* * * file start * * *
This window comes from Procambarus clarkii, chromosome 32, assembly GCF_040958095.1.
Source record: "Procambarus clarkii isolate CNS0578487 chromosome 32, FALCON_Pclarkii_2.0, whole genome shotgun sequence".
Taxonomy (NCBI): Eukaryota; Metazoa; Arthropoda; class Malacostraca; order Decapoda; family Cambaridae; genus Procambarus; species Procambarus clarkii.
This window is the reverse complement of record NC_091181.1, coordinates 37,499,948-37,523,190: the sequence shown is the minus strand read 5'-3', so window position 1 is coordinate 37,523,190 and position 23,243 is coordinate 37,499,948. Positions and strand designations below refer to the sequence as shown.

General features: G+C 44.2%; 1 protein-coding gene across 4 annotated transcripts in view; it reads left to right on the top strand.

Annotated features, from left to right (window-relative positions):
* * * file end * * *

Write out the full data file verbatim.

This window comes from Procambarus clarkii, chromosome 32, assembly GCF_040958095.1.
Source record: "Procambarus clarkii isolate CNS0578487 chromosome 32, FALCON_Pclarkii_2.0, whole genome shotgun sequence".
Taxonomy (NCBI): Eukaryota; Metazoa; Arthropoda; class Malacostraca; order Decapoda; family Cambaridae; genus Procambarus; species Procambarus clarkii.
This window is the reverse complement of record NC_091181.1, coordinates 37,499,948-37,523,190: the sequence shown is the minus strand read 5'-3', so window position 1 is coordinate 37,523,190 and position 23,243 is coordinate 37,499,948. Positions and strand designations below refer to the sequence as shown.

General features: G+C 44.2%; 1 protein-coding gene across 4 annotated transcripts in view; it reads left to right on the top strand.

Annotated features, from left to right (window-relative positions):